FairTrade, Guidelines for Product Packaging and Promotional Materials, FairTrade Foundation, viewed on 11 December 2009, < photo_library/the_fairtrade_mark.aspx>. Get Satisfaction, Homepage, Get Satisfaction website, viewed 11 December 2009, <>. Gill, J. & Johnson, P. (2006) Research Methods for Managers. [Third Edition]. London: SAGE Publications. Godin, S. (2008) Tribes: We Need You to Lead Us. New York: Penguin Group. Godshaw Moller, S. & Sauer- Johansen, M. (2009) ‘A Nice Fashion Summit’, Copenhagen Website Blog, 10 December, viewed 10 December 2009, <http://>. GoodGuide, GoodGuide iPhone App- Now With Barcode Scanning,, viewed 9 December, <>. Gruber, T. (2009) What is an Ontology? Stanford University, viewed 30 October 2009, <>. Guardian (2008), Glossary of Terms,, 21 July, viewed 13 November 2009, <>. Hethorn, J. & Ulasewicz, C. (2008) Sustainable Fashion: Why Now? New York: Fairchild Books Inc. Hines, T. & Bruce, M. (2007) Fashion Marketing: Contemporary Issues. Oxford: Butterworth- Heinemann. Kanaracus, C. (2009) ‘SAP Launches Sustainability- tracking Application’, InfoWorld, 10 December, viewed 10 December, < source=rss_infoworld_news>. Karmizdeh, M. & Socha, M. (2009) ‘A New Edun: Ali Hewson and Bono’s Brand Expands’, Women’s Wear Daily, 10 December, viewed 10 December 2009, <http://>. La Ferla, R. (2007) ‘Uncruel Beauty’, The New York Times, 11 January, viewed 28 October 2009, <>. Makower, J. (2009) Strategies for the Green Economy: Opportunities and Challenges in the New World of Business. New York: McGraw Hill.

McDonough, W. & Braungart, M. (2002) Cradle to Cradle: Remaking the Way We Make Things. New York: North Point Press. McGee, T. (2006) ‘Constuctal Theory: Sustainability’, 21 December,, viewed 27 October 2009, < constructal_the_2.php> . Michault, J. (2004) ‘The vogue of vintage: victim of its own success’, The New York Times, 23 March, viewed 3 December 2009, < 23iht-fvint_ed3_.html>. Milligan, L. (2009) ‘Fashion Conscience’,, viewed on 9 December 2009, <>. Minney, S. (2008), ‘Fair trade is a slow process’, The Guardian, 22 July, viewed 27 October 2009, <>. Oakes, S.R. (2009) Style, Naturally: the Savvy Shopping Guide to Sustainable Fashion and Beauty. San Francisco: Chronicle Books. O’Leary, Zina. (2007) The Essential Guide to Doing Research. London: SAGE Publications. On Veblen, Fashion, and Economics (2009),, viewed 29 October 2009, <http://>. Ramey, J. & Tucker, R. (2009) ‘Retailers and Vendors Charge Ahead on Sustainability’, Women’s Wear Daily, 27 October, viewed 28 October 2009, < markets-news/retailers-and-vendors-charge-ahead-on-sustainability-2354294/print/>. Scaturro, S. (2008) ‘Eco-tech Fashion: Rationalizing Technology in Sustainable Fashion’. Fashion Theory: The Journal of Dress, Body & Culture, Vol. 12 (4), pp. 447468. Thomas, S. (2008) ‘From “Green Blur” to Ecofashion: Fashioning an Eco-lexicon’. Fashion Theory: The Journal of Dress, Body & Culture, Vol. 12 (4), pp. 525- 540. Vartan, S. (2008) The Eco Chick Guide to Life: How to be Fabulously Green. New York: St. Martin’s Press. Veblen, Thoreston. (1970) [1899] The Theory of the Leisure Class. London: Unwin. Winge, T. M. (2008) ‘“Green Is the New Black”: Celebrity Chic and the “Green” Commodity Fetish’. Fashion Theory: The Journal of Dress, Body & Culture, Vol. 12 (4), pp. 511- 524.

Appendix 1 Table of Standards to apply to sustainable fashion Name


People for Ethical Treatment of Animals (PETA)

Center for Small Business and Environment (CSBE)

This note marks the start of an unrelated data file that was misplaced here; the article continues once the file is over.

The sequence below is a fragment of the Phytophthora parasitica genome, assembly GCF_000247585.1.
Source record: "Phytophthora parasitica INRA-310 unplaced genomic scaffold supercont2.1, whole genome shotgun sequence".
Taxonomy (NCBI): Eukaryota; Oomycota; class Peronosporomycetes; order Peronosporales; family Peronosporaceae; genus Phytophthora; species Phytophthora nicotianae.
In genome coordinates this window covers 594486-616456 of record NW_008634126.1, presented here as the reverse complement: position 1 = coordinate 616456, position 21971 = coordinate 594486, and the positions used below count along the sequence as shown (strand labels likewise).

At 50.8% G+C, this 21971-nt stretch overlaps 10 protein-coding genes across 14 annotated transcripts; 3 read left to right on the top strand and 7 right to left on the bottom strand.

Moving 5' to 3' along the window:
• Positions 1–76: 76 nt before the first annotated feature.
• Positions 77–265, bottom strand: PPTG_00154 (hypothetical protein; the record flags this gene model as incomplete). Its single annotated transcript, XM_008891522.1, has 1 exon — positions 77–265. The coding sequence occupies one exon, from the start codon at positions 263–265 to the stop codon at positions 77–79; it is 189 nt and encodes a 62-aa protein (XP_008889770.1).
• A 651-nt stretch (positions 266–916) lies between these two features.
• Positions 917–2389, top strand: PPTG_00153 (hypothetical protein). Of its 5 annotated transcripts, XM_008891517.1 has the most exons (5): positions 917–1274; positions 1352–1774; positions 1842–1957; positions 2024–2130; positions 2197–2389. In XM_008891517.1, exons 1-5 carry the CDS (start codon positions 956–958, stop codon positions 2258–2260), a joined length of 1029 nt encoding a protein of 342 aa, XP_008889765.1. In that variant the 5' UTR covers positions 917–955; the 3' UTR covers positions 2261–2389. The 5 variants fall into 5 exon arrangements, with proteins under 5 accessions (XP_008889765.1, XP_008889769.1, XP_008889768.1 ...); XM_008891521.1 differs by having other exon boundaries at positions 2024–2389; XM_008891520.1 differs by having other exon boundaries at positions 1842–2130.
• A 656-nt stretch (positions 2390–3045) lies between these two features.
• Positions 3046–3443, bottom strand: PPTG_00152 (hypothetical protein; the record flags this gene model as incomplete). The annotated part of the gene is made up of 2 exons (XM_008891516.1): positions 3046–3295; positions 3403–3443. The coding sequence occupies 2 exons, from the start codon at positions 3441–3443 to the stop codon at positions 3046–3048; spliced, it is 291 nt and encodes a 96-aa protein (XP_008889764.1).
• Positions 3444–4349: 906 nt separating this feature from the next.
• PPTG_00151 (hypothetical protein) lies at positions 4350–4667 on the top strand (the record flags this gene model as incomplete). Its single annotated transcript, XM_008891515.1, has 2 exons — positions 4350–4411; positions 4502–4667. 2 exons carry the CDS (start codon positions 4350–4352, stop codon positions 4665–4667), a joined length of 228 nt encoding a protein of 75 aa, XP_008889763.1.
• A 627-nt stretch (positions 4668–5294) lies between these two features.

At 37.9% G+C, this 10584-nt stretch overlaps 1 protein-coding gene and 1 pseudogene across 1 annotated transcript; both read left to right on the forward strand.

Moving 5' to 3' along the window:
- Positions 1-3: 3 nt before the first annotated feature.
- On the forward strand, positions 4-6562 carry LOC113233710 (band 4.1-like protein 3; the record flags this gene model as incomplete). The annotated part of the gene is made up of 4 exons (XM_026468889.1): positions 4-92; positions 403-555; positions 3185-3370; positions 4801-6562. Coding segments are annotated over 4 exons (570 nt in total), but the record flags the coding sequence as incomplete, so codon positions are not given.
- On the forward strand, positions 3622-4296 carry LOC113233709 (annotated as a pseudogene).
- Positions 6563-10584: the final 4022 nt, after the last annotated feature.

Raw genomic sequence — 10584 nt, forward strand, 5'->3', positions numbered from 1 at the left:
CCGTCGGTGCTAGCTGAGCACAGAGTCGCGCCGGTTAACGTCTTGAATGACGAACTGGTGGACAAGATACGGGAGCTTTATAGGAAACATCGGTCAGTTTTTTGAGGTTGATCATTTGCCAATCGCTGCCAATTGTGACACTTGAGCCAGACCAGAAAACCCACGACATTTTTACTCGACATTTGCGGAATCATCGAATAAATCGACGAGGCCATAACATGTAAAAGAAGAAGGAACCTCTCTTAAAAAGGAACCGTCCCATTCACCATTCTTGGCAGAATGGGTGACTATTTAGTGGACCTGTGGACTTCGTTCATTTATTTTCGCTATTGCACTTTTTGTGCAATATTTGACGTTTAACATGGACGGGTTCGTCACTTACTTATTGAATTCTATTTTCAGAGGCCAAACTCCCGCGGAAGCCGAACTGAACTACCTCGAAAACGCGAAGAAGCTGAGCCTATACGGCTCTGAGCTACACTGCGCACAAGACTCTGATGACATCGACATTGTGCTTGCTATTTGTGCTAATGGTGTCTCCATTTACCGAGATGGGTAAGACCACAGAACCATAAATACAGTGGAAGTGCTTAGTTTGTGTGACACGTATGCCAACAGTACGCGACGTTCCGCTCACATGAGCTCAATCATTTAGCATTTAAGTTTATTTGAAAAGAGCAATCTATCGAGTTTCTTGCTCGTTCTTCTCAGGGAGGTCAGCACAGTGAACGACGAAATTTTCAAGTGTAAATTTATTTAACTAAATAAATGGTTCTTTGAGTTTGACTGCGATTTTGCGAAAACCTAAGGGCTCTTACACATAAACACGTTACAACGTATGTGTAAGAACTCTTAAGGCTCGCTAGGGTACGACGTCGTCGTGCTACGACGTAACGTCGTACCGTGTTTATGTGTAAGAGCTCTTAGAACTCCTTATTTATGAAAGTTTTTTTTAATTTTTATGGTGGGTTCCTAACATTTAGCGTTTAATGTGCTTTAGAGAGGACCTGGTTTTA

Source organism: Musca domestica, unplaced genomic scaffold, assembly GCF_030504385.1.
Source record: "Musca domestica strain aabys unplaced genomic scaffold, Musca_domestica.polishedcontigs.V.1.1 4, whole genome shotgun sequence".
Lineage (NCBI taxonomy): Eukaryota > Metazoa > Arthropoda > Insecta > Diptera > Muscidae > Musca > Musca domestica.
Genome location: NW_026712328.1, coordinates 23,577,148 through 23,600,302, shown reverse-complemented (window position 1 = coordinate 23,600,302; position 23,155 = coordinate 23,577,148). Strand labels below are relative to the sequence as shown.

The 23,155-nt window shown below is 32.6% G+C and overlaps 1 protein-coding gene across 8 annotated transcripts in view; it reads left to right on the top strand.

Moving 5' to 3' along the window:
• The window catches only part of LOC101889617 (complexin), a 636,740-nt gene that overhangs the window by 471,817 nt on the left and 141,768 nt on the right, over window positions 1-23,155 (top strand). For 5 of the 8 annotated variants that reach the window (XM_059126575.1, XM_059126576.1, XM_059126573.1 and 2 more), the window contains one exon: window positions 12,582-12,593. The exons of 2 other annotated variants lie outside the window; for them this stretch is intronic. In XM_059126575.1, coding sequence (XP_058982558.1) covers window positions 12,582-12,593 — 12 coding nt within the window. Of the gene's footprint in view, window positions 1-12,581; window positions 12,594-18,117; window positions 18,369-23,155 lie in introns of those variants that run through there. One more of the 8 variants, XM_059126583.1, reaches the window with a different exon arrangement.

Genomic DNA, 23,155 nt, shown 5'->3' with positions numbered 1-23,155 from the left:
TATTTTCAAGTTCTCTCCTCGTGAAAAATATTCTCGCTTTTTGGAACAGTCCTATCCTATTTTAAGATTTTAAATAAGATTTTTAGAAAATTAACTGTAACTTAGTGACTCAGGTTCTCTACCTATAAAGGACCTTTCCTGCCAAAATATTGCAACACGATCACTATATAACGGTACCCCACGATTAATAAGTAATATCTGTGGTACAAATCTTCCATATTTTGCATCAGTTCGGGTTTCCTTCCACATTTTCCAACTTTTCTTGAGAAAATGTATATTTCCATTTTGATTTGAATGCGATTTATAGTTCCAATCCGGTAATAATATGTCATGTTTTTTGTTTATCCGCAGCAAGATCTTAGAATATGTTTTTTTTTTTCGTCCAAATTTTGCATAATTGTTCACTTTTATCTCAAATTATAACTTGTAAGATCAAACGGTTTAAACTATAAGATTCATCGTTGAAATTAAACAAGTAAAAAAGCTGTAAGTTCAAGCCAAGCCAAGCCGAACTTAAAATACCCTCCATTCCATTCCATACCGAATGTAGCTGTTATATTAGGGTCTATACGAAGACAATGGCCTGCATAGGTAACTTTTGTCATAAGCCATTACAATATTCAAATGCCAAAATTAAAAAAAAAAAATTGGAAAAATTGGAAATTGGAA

USDA始s National Organic Project (NOP)

US Federal Trade Commission (FTC)

Bioregional Development Group

Registration, Evaluation, Authorization and restriction of Chemical substances (REACH) chemicals/reach/reach_intro.htm

EU始s Extended Producer Responsibility producer_responsibility.html

International Organization of Standards (ISO)

Radio- frequency Identification (RFID)

American Textiles Manufacturer始s Encouraging Environmental Excellence

currently offline

National Association of Resale & Thrift Shops (NART)

Sustainable Development Department

Oeko-Tex 100 & 1000 oekotex100_PUBLIC/index.asp?cls=02

Resource Conservation and Recovery Act rcra.html

Fairtrade Foundation

Organic Trade Association



Business Council for Sustainable Development

Cradle to Cradle Certification c2c_certification.htm

American Apparel & Footwear Association始s Restricted Substance List (RLS) Resources/RestrictedSubstances.asp

Appendix 2 Table of Resources for sustainable fashion Name



The Council for Textile Recycling (CTR)

textile recycling


Secondary Materials & Recycled Textiles (SMART)

textile recycling

Junky Styling

textile upcycling



apparel donation get-involved/donate/

Salvation Army

apparel donation

http:// /usn/www_usn_2.nsf


apparel donation


ethical apparel donation #images/tenth/intro.jpg


renewable fiber


renewable fiber


renewable fiber index_e.html

Eco2Cotton TM

renewable fiber


Natural Works

eco-fiber producer



eco-fiber producer english/news/index.html

Lenzing Fiber

eco-fiber producer fibers/en/textiles

Jimtex Yarns

eco-fiber producer






sustainable denim producer


eco-fiber producer


ecofashion distributor

Du Pont

sustainable manufacturing innovator DuPont_Home/en_US/ index.html


eco-chemical dyes innovation group/corporate/en/

Ethical Fashion Show

Paris Fashion Exhibition

http:// www.ethicalfashionshow.c om/efs1/

The Green Shows

New York City EcoExhibition


London Eco-fashion Shows

http:// www.londonfashionweek.c

Sustainable Style Foundation

designer resource site


Eco Fashion World

designer resource site


Ethical Fashion Forum

designer resource site

http:// www.ethicalfashionforum.c om/

Fashion Takes Action

designer resource site

http:// m/content/

The Sustainable Fashion Blueprint: Completing the Loop.  
The Sustainable Fashion Blueprint: Completing the Loop.  

A comprehensive overview of the emerging sustainable fashion system.